Book Review : The Dove’s Lament by Kirthi Jayakumar #BookReview

Doves LamentThe Doves Lament is a book which leaves us a bit uncomfortable.  It hits you right where it should,  in the heart.  The book is a collection of short stories.  The book has a theme.  It is about civil wars and genocides.

Each story in the book brings to life the statistics or headlines which we read in the news.  It brings to life how common people, most of them defenceless, have been affected because of a war which they neither endorse nor care for.

A war has no real winners.  In the Mahabharata,  the Pandavas have won the war.  They lose all their sons including Ghatotkacha, Abhimanyu, Aravan. There is the young pregnant widow of Abhimanyu, Uttara.  They have to kill their teacher Dronacharya, Bhishma,  Karna and many more,  But, they have to live with the despair of its subjects who have lost their loved ones.    They are pained by the sight of endless destruction and the sounds of mournings and wailings, of the lines of young widows in white clothes.  They inherit a city which is soulless which is merely existing and not living.  So, who were the real winners.  The war was grand,  but everyone is a loser.  

Similarly,  in the book,  the stories are about the people, how they are affected by the wars around them.  In today’s world,  the picture of little Aylan is closer to us.  A death which is so meaningless and defines the Syrian refugee crisis.  The endless strife in Gaza is still on. It is easy for us to sit in our comfortable chairs, read about it and feel sad.  But it is another for someone to experience it.  But, in the face of adversity,  the human race discovers its greatest strength to survive and overcome the ordeals.

Right from the first story,  the reader is pulled into a web of emotions.  One of the best stories is about a mother who loses her son named Habimana.  After each story,  the author has given the details of the specific war that she has written about.

Though the wars are different,  the people and their emotions are universal.  It has been well brought out in the book.  For those, not familiar with these civil wars around the world, it is a good history primer.  But ultimately, it is a book about people, adversity and how they come out of it.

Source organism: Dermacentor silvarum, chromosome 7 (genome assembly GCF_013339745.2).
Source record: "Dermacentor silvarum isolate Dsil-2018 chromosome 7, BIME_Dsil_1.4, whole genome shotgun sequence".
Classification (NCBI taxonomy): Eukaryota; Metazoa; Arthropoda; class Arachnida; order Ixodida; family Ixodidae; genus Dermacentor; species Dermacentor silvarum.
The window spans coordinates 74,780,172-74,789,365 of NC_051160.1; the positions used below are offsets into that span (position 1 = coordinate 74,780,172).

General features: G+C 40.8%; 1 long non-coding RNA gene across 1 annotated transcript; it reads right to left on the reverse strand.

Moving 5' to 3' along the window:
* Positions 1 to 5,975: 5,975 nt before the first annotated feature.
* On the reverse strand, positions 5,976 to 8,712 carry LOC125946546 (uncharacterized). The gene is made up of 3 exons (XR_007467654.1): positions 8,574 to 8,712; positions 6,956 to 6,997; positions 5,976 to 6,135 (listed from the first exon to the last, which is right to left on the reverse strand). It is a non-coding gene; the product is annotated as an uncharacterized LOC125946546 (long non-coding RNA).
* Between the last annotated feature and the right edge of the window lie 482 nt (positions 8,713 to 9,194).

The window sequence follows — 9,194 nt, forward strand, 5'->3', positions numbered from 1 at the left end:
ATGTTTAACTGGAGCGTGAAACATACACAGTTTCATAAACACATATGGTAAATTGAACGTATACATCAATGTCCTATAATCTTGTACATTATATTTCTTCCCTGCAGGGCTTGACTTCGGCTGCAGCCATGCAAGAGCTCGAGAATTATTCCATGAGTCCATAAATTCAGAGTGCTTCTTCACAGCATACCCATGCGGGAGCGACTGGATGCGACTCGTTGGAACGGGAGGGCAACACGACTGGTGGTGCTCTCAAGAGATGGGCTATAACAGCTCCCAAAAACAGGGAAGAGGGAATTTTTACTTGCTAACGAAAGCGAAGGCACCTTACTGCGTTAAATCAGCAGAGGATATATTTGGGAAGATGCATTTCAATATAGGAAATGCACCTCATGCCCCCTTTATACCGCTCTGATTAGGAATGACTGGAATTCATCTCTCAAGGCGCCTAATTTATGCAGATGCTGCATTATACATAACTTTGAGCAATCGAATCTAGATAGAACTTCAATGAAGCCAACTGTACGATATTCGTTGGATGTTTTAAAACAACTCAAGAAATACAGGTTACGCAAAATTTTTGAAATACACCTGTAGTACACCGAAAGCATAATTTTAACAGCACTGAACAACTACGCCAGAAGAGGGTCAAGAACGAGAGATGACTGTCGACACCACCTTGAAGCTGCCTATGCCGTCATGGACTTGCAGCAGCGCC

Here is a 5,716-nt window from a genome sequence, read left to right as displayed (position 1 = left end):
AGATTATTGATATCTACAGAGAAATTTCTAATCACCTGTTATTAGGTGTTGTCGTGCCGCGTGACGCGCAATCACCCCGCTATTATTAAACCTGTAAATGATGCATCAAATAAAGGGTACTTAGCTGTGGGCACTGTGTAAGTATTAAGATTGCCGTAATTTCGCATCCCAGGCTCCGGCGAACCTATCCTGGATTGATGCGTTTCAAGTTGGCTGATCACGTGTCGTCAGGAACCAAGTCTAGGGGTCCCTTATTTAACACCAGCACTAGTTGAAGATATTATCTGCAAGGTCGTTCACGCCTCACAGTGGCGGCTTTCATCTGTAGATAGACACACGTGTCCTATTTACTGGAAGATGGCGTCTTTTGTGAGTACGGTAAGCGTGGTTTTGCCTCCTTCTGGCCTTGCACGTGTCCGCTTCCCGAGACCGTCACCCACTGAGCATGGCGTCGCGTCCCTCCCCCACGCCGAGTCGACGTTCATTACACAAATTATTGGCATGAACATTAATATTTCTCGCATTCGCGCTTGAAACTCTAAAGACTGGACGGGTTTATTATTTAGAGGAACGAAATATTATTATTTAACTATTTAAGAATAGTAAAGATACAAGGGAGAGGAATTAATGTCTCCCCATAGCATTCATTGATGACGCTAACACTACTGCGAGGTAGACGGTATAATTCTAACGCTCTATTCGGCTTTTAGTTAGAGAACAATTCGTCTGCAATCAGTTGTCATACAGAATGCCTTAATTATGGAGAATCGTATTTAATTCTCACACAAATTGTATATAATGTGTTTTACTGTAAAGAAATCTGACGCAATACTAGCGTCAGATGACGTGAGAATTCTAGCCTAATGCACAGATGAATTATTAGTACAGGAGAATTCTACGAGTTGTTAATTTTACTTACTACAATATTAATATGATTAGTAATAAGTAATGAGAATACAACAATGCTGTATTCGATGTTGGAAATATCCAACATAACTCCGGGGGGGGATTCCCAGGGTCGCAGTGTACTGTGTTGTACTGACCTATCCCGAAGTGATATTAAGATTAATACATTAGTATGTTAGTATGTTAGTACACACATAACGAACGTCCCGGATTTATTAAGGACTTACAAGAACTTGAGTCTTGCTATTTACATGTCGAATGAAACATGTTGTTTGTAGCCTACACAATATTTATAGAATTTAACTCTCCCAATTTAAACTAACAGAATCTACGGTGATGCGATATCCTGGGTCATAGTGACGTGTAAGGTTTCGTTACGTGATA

The language is clear and flows smoothly from one story to another.  The stories are well-researched.  I also absolutely loved the beautiful cover of the book.  It is clean as well as intriguing.  The Dove which is a symbol of peace has been used here who is crying for peace in the world.

Looking forward to many more stories from Kirthi Jayakumar.

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I received a review copy from  in exchange for an honest review.

10 thoughts on “Book Review : The Dove’s Lament by Kirthi Jayakumar #BookReview

  1. What a wonderful Review Lata. This novel has affected me a lot too. I loved the line .. war has no winner. When will we humans realize that is something we have yet to see. In Geeta it also says that every action is preplanned and is done to make humans learn a lesson. But I suppose even the Gods are wondering what the lesson was after the Taj bombing or the Sept 11 incident. Hopefully, we can spreak the word through our stories and beliefs. Thanks for this wonderful review.

  2. The background is powerful – it forces us to think. The more we read about wars, the more we will think of it all as something “affecting someone else.” When we read stories about individuals, ordinary individuals, that’s when it strikes a chord.
    Sounds like a great book!

  3. I agree that seen from one perspective all wars only result in losers on each side. And yet mankind as a whole hasn’t evolved beyond the need for wars and violence. Individuals, here and there, may have evolved in their consciousness to that heights. But as collectives, as societies and nations we are quite on the animal stage. Mahabharata was fought as a war to end all wars. And yet Krishna knew that that was not the final war. WWI and WWII were meant as wars to end all wars, and we know that hasn’t happened.
    Unless we as a species have arrived at that height of consciousness where we don’t need violence and war to resolve our conflicts, there will be a need for such books to bring out the human tragedies that result from such acts of humanity.

    1. Thanks Beloo for this wonderful comment. From the Mahabharata till the Syrian crisis, and Palestine, have we not learnt anything?

      1. Or even closer at home, the mindlessness and brutality of partition – first in 1905 and then in 1947 didn’t teach us anything. Punjab, Kashmir, North-East, Orissa, Chattisgarh, Bihar, Jharkand, Kerala……everywhere, it is the same. The perpetrators are different, the ideologies are different, but the deep underlying animality remains the same.

  4. Love the cover, the concept and the very purpose of this book. While the theme of the book in itself is heavy, what intrigues me more is that after each story the author explains what triggered the story. Will pick this one up soon!

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